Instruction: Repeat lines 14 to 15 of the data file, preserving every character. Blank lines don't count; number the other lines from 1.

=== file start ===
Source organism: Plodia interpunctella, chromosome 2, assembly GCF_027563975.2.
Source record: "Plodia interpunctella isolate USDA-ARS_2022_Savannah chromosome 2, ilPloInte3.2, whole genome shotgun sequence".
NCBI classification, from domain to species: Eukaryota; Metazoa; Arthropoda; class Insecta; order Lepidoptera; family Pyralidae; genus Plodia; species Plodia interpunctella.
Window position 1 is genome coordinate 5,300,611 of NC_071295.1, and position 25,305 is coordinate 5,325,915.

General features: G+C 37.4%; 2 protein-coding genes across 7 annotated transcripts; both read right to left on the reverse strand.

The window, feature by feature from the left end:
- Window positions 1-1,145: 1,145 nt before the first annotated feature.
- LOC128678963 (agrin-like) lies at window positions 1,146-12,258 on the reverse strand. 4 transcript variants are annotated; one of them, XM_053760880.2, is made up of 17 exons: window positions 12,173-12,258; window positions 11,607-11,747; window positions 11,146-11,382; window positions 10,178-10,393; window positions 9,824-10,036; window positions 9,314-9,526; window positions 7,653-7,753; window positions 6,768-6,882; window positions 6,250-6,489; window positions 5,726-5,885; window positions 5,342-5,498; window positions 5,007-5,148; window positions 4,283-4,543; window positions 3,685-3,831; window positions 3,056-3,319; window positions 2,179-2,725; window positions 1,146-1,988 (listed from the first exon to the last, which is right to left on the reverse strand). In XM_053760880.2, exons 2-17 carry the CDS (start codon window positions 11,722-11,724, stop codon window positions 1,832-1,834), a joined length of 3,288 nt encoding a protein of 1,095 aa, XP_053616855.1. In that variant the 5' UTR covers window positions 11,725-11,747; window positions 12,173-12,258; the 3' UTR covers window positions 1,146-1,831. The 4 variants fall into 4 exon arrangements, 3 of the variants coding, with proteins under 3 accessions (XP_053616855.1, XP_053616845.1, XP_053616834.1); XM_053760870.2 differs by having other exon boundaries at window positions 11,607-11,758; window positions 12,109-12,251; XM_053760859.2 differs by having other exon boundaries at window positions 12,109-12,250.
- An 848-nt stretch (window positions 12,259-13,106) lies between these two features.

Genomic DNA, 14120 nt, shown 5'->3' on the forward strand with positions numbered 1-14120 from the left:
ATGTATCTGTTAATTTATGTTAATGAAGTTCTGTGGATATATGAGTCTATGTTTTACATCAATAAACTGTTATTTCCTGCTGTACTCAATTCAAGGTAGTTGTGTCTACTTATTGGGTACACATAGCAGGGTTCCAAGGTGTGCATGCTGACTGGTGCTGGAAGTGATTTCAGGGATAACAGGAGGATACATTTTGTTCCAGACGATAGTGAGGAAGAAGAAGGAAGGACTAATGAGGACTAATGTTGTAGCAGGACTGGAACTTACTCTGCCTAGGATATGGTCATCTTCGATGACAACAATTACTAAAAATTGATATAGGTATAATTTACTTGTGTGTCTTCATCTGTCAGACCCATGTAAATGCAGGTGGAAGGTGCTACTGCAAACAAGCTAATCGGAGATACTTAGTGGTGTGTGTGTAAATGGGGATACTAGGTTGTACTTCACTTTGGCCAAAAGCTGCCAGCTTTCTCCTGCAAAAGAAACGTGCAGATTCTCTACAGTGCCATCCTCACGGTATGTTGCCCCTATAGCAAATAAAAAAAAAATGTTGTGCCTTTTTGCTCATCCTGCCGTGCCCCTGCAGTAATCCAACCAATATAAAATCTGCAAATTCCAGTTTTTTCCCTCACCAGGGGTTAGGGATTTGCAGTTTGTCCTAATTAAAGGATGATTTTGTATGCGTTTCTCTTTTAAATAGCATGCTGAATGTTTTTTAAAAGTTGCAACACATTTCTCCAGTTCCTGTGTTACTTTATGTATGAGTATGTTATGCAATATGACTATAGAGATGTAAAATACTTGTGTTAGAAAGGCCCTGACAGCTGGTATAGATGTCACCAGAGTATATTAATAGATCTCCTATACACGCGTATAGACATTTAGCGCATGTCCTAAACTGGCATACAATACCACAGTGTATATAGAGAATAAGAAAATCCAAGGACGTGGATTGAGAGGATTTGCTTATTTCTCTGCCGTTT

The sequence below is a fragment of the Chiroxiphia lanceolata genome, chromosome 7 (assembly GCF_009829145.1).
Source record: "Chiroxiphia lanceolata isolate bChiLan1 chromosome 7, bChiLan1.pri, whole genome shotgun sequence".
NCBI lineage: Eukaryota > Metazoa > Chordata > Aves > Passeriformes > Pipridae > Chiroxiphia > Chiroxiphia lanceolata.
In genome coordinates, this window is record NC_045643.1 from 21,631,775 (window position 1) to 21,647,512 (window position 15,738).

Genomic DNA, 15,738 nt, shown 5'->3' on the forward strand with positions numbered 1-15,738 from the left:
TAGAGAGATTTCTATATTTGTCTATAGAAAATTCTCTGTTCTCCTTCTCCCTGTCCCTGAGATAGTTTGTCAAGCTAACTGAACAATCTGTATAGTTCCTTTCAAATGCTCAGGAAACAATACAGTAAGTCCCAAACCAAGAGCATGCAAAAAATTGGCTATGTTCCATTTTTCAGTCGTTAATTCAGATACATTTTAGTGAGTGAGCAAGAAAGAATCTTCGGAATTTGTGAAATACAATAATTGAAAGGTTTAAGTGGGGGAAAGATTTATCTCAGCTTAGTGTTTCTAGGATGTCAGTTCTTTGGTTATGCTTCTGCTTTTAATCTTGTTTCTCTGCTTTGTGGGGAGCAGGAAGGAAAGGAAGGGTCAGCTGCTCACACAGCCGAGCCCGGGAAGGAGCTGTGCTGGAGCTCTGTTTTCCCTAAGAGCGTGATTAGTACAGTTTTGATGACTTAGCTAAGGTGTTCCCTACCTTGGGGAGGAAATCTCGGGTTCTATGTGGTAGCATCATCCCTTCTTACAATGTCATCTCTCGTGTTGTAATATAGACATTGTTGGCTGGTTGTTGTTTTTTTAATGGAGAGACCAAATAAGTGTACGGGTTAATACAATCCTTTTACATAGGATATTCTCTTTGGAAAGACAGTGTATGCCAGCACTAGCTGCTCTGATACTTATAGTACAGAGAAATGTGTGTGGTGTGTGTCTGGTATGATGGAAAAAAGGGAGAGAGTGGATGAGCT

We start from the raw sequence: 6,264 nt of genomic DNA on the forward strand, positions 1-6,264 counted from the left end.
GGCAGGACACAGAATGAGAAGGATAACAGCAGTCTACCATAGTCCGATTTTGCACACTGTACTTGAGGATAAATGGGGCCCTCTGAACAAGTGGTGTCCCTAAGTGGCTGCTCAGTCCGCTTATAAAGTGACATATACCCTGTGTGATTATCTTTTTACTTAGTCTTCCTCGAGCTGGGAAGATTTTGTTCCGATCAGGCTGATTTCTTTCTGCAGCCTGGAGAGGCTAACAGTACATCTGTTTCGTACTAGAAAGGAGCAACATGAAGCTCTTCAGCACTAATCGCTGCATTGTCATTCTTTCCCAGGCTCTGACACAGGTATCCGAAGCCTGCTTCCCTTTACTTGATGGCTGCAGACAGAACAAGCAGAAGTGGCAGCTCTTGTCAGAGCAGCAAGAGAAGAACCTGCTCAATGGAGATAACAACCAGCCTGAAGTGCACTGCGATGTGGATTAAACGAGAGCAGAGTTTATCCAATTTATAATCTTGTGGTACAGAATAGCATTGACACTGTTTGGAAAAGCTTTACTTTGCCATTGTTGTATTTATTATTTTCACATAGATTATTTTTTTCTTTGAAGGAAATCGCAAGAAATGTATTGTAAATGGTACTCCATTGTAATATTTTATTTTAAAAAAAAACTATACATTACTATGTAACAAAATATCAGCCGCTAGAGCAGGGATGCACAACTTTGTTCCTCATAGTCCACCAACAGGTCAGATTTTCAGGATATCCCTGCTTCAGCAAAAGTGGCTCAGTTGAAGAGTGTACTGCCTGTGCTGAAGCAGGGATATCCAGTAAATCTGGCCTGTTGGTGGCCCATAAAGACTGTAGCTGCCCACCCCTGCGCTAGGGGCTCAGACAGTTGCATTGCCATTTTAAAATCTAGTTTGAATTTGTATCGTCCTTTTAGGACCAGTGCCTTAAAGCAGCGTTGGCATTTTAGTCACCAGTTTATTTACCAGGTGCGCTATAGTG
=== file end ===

NCBI lineage: Eukaryota > Metazoa > Chordata > Aves > Passeriformes > Pipridae > Chiroxiphia > Chiroxiphia lanceolata.
In genome coordinates, this window is record NC_045643.1 from 21,631,775 (window position 1) to 21,647,512 (window position 15,738).